Deliver Your News to the World

Red Cross Opens Shelters in Minot


Wednesday, — The American Red Cross has shelters set up in Minot and Burlington, North Dakota, to provide safe refuge for residents who have been ordered to evacuate from their neighborhoods along the Souris River, which is expected to overflow its banks as early as Thursday.

The evacuation orders affect as many as 12,000 residents who have been ordered to leave their homes by early this evening to remain safe as the river overtakes their community. More than 50 people spent Tuesday night in the shelters and many more are expected today.

The Mid-Dakota Red Cross Chapter has shelters set up on the north and south side of the city, with another in Burlington. Additional shelters are on standby in Bismarck if needed. Health and Safety Director Diane Chilson said the Red Cross will be providing meals every day for evacuees, adding that the shelters will be open for the duration of the emergency in Minot. “We don’t have a firm number yet of people staying at the shelter, but expect that number to rise sharply tonight when all people must be out of the evacuation zones,” she said.

The Red Cross has pre-positioned supplies such as cots, blankets, meals and comfort items in the Minot area for what could be an extended relief operation. Maj. Gen. David Sprynczynatyk, with the North Dakota National Guard, reported that the flooding will impact communities up and down the Souris River and could continue to cause problems for residents until mid-July.

Flooding is also causing problems in the Missouri River Basin and Tennessee where heavy rainfall is contributing to the swollen rivers. The Red Cross has shelters open in Illinois, Missouri, Montana, Nebraska, Iowa, Tennessee and South Dakota.

In other states, extremely dry conditions continue to feed huge wildfires, which are consuming thousands of acres in Arizona, New Mexico, Georgia, North Carolina, Florida, Oklahoma, Arkansas, Texas, California, Alaska and Colorado. Red Cross shelters are open in Arizona and Texas and workers are distributing food and drinks to firefighters and first responders.

The devastating spring weather, which brought deadly tornadoes, historic floods and dangerous wildfires to the United States, has affected more than half of the country. Since the end of March, the Red Cross has initiated 42 disaster relief operations in 29 states. More than 12,000 Red Cross workers have served millions of meals and snacks, provided tens of thousands of overnight stays in shelters, and distributed more than a million relief items like toothbrushes and shampoo, tarps, coolers, rakes and other cleanup supplies.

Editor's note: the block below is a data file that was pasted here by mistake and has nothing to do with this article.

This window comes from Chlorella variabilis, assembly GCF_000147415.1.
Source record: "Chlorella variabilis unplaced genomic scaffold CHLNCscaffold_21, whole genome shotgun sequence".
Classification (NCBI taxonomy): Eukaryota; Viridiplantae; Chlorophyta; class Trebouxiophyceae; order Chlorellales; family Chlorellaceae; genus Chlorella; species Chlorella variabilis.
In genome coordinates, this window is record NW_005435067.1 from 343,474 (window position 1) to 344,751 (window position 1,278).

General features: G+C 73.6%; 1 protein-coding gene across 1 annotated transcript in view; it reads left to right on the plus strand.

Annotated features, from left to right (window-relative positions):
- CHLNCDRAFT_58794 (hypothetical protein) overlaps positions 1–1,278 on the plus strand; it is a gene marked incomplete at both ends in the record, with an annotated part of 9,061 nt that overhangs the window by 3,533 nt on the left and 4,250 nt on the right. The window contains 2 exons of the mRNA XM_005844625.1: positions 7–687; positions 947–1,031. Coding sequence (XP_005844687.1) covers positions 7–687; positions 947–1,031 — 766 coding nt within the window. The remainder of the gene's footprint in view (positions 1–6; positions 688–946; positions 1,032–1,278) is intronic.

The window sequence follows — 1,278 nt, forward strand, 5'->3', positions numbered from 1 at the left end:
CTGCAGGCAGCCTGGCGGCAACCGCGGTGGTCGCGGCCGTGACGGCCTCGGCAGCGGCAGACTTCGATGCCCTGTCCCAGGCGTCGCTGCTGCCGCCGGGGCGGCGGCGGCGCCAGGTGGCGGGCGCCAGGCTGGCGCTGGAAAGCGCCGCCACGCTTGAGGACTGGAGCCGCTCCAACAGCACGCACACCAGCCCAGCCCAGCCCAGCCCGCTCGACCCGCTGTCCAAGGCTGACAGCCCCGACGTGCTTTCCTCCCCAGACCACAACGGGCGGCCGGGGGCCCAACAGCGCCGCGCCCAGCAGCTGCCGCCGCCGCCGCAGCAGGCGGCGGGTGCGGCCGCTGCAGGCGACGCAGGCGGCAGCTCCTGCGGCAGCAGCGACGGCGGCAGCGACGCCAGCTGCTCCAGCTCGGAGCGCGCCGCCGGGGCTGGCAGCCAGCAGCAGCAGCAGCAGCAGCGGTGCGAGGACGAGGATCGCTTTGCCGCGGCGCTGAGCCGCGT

An American Red Cross ERV and volunteers Kent Jay and Angela Sisson on location at a flooded home road by Honey Creek.
An American Red Cross ERV and volunteers Kent Jay and Angela Sisson on location at a flooded home road by Honey Creek.
Photo Credit: American Red Cross/Danelle Schlegelmilch
donate page
How the Red Cross Is Helping Disaster Victims

The Red Cross depends on financial donations to help in times of disaster. Those who want to help people can make a donation to support American Red Cross Disaster Relief. Visit or call 1-800-RED-CROSS; people can also text the word “REDCROSS” to 90999 to make a $10 donation. Contributions may also be sent to local American Red Cross chapters or to the American Red Cross, P.O. Box 37243, Washington, DC 20013.

About the American Red Cross:
The American Red Cross shelters, feeds and provides emotional support to victims of disasters; supplies nearly half of the nation’s blood; teaches lifesaving skills; provides international humanitarian aid; and supports military members and their families. The Red Cross is a charitable organization — not a government agency — and depends on volunteers and the generosity of the American public to perform its mission. For more information, please visit or join our blog at


This news content was configured by WebWire editorial staff. Linking is permitted.

News Release Distribution and Press Release Distribution Services Provided by WebWire.